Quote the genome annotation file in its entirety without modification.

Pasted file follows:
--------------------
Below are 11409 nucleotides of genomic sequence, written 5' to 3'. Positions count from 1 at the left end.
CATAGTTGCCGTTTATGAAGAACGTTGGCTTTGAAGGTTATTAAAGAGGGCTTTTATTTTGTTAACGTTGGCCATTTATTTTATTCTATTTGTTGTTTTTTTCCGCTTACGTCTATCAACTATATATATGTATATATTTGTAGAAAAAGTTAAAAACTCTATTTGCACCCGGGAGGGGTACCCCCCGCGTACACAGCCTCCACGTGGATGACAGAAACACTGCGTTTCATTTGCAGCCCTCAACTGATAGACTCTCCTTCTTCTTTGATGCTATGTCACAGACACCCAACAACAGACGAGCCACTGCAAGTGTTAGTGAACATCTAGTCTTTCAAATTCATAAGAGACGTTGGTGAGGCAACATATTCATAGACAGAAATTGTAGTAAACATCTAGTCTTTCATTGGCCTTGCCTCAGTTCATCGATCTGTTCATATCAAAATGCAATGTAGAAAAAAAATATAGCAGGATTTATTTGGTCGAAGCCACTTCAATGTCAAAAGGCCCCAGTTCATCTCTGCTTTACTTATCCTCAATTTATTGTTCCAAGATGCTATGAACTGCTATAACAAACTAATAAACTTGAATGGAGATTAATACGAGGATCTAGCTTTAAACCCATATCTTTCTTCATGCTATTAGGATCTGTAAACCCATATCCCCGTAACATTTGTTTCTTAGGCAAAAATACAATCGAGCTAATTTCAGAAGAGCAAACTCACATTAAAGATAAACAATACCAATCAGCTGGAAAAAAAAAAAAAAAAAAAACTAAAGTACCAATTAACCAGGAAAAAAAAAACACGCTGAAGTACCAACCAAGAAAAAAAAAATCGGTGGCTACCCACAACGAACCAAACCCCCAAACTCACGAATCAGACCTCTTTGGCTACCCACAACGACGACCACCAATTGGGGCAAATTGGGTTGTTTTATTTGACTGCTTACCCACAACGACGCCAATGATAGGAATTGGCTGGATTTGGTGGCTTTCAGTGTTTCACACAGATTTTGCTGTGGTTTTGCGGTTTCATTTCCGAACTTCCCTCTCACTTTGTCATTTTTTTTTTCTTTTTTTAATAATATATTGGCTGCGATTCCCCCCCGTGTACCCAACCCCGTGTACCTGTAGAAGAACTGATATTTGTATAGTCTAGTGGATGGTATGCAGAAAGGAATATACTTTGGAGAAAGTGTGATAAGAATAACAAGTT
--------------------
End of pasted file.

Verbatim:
Below are 11409 nucleotides of genomic sequence, written 5' to 3'. Positions count from 1 at the left end.
CATAGTTGCCGTTTATGAAGAACGTTGGCTTTGAAGGTTATTAAAGAGGGCTTTTATTTTGTTAACGTTGGCCATTTATTTTATTCTATTTGTTGTTTTTTTCCGCTTACGTCTATCAACTATATATATGTATATATTTGTAGAAAAAGTTAAAAACTCTATTTGCACCCGGGAGGGGTACCCCCCGCGTACACAGCCTCCACGTGGATGACAGAAACACTGCGTTTCATTTGCAGCCCTCAACTGATAGACTCTCCTTCTTCTTTGATGCTATGTCACAGACACCCAACAACAGACGAGCCACTGCAAGTGTTAGTGAACATCTAGTCTTTCAAATTCATAAGAGACGTTGGTGAGGCAACATATTCATAGACAGAAATTGTAGTAAACATCTAGTCTTTCATTGGCCTTGCCTCAGTTCATCGATCTGTTCATATCAAAATGCAATGTAGAAAAAAAATATAGCAGGATTTATTTGGTCGAAGCCACTTCAATGTCAAAAGGCCCCAGTTCATCTCTGCTTTACTTATCCTCAATTTATTGTTCCAAGATGCTATGAACTGCTATAACAAACTAATAAACTTGAATGGAGATTAATACGAGGATCTAGCTTTAAACCCATATCTTTCTTCATGCTATTAGGATCTGTAAACCCATATCCCCGTAACATTTGTTTCTTAGGCAAAAATACAATCGAGCTAATTTCAGAAGAGCAAACTCACATTAAAGATAAACAATACCAATCAGCTGGAAAAAAAAAAAAAAAAAAAACTAAAGTACCAATTAACCAGGAAAAAAAAAACACGCTGAAGTACCAACCAAGAAAAAAAAAATCGGTGGCTACCCACAACGAACCAAACCCCCAAACTCACGAATCAGACCTCTTTGGCTACCCACAACGACGACCACCAATTGGGGCAAATTGGGTTGTTTTATTTGACTGCTTACCCACAACGACGCCAATGATAGGAATTGGCTGGATTTGGTGGCTTTCAGTGTTTCACACAGATTTTGCTGTGGTTTTGCGGTTTCATTTCCGAACTTCCCTCTCACTTTGTCATTTTTTTTTTCTTTTTTTAATAATATATTGGCTGCGATTCCCCCCCGTGTACCCAACCCCGTGTACCTGTAGAAGAACTGATATTTGTATAGTCTAGTGGATGGTATGCAGAAAGGAATATACTTTGGAGAAAGTGTGATAAGAATAACAAGTT